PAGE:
Active and Passive Accomplices: The Communal Character of Workplace Bullying

Gary Namie, Pamela E. Lutgen-Sandvik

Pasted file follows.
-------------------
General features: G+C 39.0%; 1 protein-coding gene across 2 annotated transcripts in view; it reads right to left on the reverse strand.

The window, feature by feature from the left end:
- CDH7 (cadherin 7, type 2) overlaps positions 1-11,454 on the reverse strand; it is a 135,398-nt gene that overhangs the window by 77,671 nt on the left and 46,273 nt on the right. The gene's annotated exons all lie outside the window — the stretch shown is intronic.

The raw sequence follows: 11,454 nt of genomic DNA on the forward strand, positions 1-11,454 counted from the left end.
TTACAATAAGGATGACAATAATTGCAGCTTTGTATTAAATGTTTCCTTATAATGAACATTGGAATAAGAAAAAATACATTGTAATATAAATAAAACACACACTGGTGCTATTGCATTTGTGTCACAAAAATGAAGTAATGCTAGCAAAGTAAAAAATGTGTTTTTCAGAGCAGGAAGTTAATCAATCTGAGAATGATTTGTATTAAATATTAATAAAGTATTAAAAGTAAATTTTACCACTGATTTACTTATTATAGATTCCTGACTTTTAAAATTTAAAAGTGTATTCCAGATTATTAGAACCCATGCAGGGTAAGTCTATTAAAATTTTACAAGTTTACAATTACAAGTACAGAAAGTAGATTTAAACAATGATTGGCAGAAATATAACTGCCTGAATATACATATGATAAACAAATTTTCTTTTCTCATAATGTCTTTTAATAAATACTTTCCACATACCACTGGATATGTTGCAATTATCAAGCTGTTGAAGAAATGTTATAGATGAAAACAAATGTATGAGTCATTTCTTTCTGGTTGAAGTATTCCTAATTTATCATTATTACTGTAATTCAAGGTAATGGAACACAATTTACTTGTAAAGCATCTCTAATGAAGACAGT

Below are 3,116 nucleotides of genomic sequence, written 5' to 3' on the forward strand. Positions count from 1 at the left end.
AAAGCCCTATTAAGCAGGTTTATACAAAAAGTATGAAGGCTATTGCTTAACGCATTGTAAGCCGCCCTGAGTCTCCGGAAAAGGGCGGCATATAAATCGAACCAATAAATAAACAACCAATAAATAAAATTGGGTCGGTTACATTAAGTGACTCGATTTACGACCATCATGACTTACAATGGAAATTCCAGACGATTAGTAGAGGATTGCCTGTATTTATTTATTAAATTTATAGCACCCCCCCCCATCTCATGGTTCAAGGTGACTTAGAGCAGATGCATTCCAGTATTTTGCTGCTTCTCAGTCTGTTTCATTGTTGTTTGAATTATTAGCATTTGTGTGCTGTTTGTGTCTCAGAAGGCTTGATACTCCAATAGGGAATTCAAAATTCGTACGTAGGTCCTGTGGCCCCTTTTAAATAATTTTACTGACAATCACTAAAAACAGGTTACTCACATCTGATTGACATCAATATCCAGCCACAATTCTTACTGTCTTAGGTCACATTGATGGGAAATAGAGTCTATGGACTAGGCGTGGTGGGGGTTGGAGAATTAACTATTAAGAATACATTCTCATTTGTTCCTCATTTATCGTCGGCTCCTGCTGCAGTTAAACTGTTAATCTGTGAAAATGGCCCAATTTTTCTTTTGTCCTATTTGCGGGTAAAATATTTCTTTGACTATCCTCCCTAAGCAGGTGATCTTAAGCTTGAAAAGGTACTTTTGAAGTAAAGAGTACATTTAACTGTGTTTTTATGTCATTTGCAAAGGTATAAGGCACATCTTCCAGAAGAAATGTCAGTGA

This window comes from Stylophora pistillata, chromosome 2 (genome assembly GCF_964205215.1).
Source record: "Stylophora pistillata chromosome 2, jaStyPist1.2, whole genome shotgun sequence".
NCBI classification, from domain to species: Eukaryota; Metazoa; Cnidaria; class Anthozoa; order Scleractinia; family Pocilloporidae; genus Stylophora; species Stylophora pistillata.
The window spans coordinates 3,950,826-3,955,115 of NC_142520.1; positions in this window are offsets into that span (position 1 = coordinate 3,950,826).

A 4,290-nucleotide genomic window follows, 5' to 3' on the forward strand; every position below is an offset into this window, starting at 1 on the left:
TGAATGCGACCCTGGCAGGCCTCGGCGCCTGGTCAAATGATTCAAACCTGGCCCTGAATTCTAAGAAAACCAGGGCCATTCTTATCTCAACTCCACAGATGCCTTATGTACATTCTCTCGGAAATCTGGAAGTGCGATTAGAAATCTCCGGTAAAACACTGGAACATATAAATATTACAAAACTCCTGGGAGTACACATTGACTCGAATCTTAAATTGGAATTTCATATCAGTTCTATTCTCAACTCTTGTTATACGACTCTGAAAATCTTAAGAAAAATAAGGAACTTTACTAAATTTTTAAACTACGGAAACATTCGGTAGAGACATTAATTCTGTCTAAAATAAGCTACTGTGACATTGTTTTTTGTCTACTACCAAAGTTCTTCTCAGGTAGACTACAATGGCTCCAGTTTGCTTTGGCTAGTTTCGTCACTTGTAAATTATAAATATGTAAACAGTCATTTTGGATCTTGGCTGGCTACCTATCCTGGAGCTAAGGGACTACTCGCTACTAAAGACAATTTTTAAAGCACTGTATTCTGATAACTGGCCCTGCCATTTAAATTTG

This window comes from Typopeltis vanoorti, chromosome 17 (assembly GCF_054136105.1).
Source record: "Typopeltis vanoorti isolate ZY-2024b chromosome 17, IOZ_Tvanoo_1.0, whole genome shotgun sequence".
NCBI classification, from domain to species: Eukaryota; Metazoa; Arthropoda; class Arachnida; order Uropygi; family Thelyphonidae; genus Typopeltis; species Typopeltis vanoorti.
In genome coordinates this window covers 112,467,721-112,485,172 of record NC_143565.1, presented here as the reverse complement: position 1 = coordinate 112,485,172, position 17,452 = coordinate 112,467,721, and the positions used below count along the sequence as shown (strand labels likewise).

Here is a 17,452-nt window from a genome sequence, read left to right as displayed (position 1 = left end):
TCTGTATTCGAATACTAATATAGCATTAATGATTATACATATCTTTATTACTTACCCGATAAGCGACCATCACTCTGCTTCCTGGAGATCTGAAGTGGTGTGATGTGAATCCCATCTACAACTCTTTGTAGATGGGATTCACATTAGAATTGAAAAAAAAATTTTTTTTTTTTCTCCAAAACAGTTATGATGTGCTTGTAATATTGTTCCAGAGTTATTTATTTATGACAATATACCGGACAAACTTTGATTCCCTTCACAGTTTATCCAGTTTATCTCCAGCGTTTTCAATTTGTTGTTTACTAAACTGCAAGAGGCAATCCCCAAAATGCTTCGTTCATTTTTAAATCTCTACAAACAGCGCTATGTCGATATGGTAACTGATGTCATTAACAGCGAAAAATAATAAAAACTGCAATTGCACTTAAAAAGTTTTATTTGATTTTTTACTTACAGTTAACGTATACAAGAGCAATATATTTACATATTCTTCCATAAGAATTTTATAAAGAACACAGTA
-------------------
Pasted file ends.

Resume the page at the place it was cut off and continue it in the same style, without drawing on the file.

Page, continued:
When aggressive organizational members bully others, they rarely do so without accomplices. In the current study, bullied workers (targets) and non-bullied bystanders (witnesses) who observed bullying reported that persistent abuse involved either several harassers or support for solitary harassers. Active accomplices were other aggressors; passive accomplices included upper managers, HR staff, the bullies' peers, and, in some cases, even the targeted persons’ peers. Respondents also believed that organizations were complicit in bullying; in over 70% of the cases, upper management took no action or made the situation worse. The study extends bullying research by revealing the involvement of numerous other organizational members, and it bolsters targeted worker accounts by comparing target and witness perceptions and finding extensive convergence regarding others’ involvement in bullying.

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